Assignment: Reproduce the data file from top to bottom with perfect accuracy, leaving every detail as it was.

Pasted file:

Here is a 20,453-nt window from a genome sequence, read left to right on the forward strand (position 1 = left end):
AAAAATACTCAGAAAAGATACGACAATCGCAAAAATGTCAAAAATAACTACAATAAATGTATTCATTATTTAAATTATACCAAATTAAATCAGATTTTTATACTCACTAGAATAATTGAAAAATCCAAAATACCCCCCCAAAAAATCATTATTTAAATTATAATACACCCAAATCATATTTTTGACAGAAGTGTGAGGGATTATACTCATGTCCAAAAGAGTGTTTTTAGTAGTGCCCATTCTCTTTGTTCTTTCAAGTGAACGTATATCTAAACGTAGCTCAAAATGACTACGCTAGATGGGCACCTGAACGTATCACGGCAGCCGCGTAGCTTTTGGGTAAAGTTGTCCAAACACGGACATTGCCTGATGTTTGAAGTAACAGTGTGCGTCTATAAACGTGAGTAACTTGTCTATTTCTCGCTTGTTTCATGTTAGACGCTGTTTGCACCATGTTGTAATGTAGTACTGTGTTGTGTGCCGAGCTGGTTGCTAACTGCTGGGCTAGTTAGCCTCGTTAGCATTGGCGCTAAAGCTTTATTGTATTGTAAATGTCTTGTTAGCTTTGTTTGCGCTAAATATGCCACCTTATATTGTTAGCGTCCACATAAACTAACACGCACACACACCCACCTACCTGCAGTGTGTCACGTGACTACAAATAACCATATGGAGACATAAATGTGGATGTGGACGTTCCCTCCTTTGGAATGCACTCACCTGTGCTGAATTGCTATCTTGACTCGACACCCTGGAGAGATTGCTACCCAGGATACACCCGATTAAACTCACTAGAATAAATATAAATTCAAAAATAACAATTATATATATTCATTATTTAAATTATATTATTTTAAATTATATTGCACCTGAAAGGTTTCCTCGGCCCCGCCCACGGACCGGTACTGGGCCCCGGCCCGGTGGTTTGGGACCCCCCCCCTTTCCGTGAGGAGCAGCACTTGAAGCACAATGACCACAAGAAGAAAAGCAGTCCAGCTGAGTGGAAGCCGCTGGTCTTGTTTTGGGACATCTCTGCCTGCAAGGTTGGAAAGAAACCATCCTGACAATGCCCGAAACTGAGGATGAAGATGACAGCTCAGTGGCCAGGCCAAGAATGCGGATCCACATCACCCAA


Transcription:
Here is a 20,453-nt window from a genome sequence, read left to right on the forward strand (position 1 = left end):
AAAAATACTCAGAAAAGATACGACAATCGCAAAAATGTCAAAAATAACTACAATAAATGTATTCATTATTTAAATTATACCAAATTAAATCAGATTTTTATACTCACTAGAATAATTGAAAAATCCAAAATACCCCCCCAAAAAATCATTATTTAAATTATAATACACCCAAATCATATTTTTGACAGAAGTGTGAGGGATTATACTCATGTCCAAAAGAGTGTTTTTAGTAGTGCCCATTCTCTTTGTTCTTTCAAGTGAACGTATATCTAAACGTAGCTCAAAATGACTACGCTAGATGGGCACCTGAACGTATCACGGCAGCCGCGTAGCTTTTGGGTAAAGTTGTCCAAACACGGACATTGCCTGATGTTTGAAGTAACAGTGTGCGTCTATAAACGTGAGTAACTTGTCTATTTCTCGCTTGTTTCATGTTAGACGCTGTTTGCACCATGTTGTAATGTAGTACTGTGTTGTGTGCCGAGCTGGTTGCTAACTGCTGGGCTAGTTAGCCTCGTTAGCATTGGCGCTAAAGCTTTATTGTATTGTAAATGTCTTGTTAGCTTTGTTTGCGCTAAATATGCCACCTTATATTGTTAGCGTCCACATAAACTAACACGCACACACACCCACCTACCTGCAGTGTGTCACGTGACTACAAATAACCATATGGAGACATAAATGTGGATGTGGACGTTCCCTCCTTTGGAATGCACTCACCTGTGCTGAATTGCTATCTTGACTCGACACCCTGGAGAGATTGCTACCCAGGATACACCCGATTAAACTCACTAGAATAAATATAAATTCAAAAATAACAATTATATATATTCATTATTTAAATTATATTATTTTAAATTATATTGCACCTGAAAGGTTTCCTCGGCCCCGCCCACGGACCGGTACTGGGCCCCGGCCCGGTGGTTTGGGACCCCCCCCCTTTCCGTGAGGAGCAGCACTTGAAGCACAATGACCACAAGAAGAAAAGCAGTCCAGCTGAGTGGAAGCCGCTGGTCTTGTTTTGGGACATCTCTGCCTGCAAGGTTGGAAAGAAACCATCCTGACAATGCCCGAAACTGAGGATGAAGATGACAGCTCAGTGGCCAGGCCAAGAATGCGGATCCACATCACCCAA